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Hirschberg P.A.,National Oceanic and Atmospheric Administration | Abrams E.,AccuWeather Inc. | Bleistein A.,National Oceanic and Atmospheric Administration | Bua W.,COMET | And 12 more authors.
Bulletin of the American Meteorological Society | Year: 2011

The AMS Board on Enterprise Communication has set goals and prepared a road map of tasks for enterprise sectors, led by the National Weather Service, to work on together to make uncertainty information integral to hydrometeorological forecasts. The Plan defines a vision, strategic goals, roles and responsibilities, and an implementation road map that will guide the Enterprise toward routinely providing the nation with comprehensive, skillful, reliable, sharp, and useful information about the uncertainty of hydrometeorological forecasts. The specific role of human forecasters in the day-to-day generation of probabilistic forecasts will depend on their ability to add value to raw and/or postprocessed ensemble model output. The NWS, for example, is providing gridded mosaics of sensible surface weather elements in its National Digital Forecast Database (NDFD).


Parks M.M.,COMET | Caliro S.,Italian National Institute of Geophysics and Volcanology | Chiodini G.,Italian National Institute of Geophysics and Volcanology | Pyle D.M.,COMET | And 6 more authors.
Earth and Planetary Science Letters | Year: 2013

Between January 2011 and April 2012, Santorini volcano (Greece) experienced a period of unrest characterised by the onset of detectable seismicity and caldera-wide uplift. This episode of inflation represented the first sizeable intrusion of magma beneath Santorini in the past 50 years. We employ a new approach using 222Rn-δ13C systematics to identify and quantify the source of diffuse degassing at Santorini during the period of renewed activity. Soil CO2 flux measurements were made across a network of sites on Nea Kameni between September 2010 and January 2012. Gas samples were collected in April and September 2011 for isotopic analysis of CO2 (δ13C), and radon detectors were deployed during September 2011 to measure (222Rn). Our results reveal a change in the pattern of degassing from the summit of the volcano (Nea Kameni) and suggest an increase in diffuse CO2 emissions between September 2010 and January 2012. High-CO2-flux soil gas samples have δ13C ~ 0‰. Using this value and other evidence from the literature we conclude that these CO2 emissions from Santorini were a mixture between CO2 sourced from magma, and CO2 released by the thermal or metamorphic breakdown of crustal limestone. We suggest that this mixing of magmatic and crustal carbonate sources may account more broadly for the typical range of δ13C values of CO2 (from ~ - 4‰ to ~ + 1‰) in diffuse volcanic and fumarole gas emissions around the Mediterranean, without the need to invoke unusual mantle source compositions. At Santorini a mixing model involving magmatic CO2 (with δ13C of -3 ± 2‰ and elevated (222Rn)/CO2 ratios ~105-106 Bqkg -1) and CO2 released from decarbonation of crustal limestone (with (222Rn)/CO2 ~ 30-300 Bqkg-1, and δ13C of +5‰) can account for the δ13C and (222Rn)/CO2 characteristics of the 'high flux' gas source. This model suggests ~60% of the carbon in the high flux deep CO2 end member is of magmatic origin. This combination of δ13C and (222Rn) measurements has potential to quantify magmatic and crustal contributions to the diffuse outgassing of CO2 in volcanic areas, especially those where breakdown of crustal limestone is likely to contribute significantly to the CO2 flux. © 2013 Elsevier B.V.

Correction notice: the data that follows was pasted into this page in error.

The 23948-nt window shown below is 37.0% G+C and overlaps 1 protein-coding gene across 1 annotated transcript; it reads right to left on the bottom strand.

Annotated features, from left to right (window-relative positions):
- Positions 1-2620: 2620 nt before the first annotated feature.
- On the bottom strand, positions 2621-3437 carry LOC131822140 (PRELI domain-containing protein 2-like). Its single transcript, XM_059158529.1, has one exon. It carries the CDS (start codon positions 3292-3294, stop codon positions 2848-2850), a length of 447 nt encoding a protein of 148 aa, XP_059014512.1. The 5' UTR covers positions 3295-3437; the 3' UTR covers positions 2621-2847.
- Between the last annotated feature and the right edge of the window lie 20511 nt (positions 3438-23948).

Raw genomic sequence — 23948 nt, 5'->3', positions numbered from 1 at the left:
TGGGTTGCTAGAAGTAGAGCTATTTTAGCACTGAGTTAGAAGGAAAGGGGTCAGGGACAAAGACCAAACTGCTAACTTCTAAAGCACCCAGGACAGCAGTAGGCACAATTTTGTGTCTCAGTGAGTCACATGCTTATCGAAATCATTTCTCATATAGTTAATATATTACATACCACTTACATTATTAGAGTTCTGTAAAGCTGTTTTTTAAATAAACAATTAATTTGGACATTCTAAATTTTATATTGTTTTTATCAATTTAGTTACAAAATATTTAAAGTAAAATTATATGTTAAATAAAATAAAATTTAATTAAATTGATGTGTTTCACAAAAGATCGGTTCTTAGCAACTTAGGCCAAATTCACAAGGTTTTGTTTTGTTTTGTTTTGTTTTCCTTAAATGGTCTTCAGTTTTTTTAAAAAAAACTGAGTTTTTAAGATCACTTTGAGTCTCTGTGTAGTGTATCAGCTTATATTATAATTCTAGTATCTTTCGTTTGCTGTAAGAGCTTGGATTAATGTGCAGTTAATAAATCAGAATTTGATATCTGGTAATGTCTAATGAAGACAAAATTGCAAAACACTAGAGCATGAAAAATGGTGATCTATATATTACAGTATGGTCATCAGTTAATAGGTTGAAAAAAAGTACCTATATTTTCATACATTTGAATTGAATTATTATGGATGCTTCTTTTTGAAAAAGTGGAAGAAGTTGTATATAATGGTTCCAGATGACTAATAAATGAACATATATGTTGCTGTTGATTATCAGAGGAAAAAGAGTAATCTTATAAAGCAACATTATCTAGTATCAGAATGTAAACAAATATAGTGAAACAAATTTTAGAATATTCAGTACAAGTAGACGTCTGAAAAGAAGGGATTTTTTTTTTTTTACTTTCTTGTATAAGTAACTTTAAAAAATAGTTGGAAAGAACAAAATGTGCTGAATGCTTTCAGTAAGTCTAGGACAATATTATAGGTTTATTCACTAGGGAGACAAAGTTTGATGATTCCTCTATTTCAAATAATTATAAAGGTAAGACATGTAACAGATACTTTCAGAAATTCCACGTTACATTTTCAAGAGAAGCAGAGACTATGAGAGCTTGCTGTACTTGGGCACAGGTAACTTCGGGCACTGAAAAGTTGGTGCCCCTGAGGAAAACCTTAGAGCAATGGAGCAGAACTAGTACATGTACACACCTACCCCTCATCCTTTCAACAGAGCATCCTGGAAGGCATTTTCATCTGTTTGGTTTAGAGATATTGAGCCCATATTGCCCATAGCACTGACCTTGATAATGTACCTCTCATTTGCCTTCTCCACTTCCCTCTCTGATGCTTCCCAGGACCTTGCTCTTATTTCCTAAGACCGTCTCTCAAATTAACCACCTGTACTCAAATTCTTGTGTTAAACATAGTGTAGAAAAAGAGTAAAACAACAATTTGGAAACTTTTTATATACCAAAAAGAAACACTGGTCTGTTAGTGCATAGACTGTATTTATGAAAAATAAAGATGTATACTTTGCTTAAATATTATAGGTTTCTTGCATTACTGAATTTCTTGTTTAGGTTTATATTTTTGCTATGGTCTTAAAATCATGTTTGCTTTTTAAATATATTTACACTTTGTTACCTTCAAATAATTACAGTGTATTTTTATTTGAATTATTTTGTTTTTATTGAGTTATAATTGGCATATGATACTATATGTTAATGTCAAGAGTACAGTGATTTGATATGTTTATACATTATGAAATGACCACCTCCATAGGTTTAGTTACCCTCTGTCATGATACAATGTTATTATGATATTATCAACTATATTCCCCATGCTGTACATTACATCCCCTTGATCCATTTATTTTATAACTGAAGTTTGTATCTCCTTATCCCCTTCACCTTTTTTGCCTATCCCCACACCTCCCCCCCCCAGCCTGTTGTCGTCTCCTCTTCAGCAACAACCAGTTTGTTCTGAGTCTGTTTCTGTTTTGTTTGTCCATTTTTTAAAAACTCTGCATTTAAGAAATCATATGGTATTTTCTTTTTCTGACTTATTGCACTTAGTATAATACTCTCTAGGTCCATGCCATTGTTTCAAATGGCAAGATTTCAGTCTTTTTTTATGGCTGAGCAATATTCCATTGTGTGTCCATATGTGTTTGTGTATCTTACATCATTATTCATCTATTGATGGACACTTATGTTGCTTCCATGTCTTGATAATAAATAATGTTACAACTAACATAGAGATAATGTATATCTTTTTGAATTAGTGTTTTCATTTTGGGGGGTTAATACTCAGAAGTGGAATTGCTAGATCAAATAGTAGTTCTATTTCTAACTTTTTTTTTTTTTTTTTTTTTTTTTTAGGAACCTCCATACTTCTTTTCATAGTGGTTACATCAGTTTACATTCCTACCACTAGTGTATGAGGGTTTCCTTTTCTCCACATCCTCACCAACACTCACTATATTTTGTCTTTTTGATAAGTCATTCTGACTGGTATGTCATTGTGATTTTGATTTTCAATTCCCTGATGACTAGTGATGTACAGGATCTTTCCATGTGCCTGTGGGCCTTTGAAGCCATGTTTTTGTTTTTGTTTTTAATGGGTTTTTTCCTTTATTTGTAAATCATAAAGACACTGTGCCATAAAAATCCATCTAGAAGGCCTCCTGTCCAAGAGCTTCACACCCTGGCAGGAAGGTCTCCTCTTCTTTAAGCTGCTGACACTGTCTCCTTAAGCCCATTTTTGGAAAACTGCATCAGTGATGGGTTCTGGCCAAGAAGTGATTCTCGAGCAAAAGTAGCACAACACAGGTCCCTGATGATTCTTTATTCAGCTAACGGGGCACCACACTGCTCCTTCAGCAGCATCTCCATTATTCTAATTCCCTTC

Petit V.W.,CNRS Laboratory of Communication Molecules and Adaptation of Microorganisms | Petit V.W.,CEA Fontenay-aux-roses | Rolland J.-L.,CNRS Host-Pathogen-Environment Interactions Laboratory | Blond A.,CNRS Laboratory of Communication Molecules and Adaptation of Microorganisms | And 8 more authors.
Biochimica et Biophysica Acta - General Subjects | Year: 2016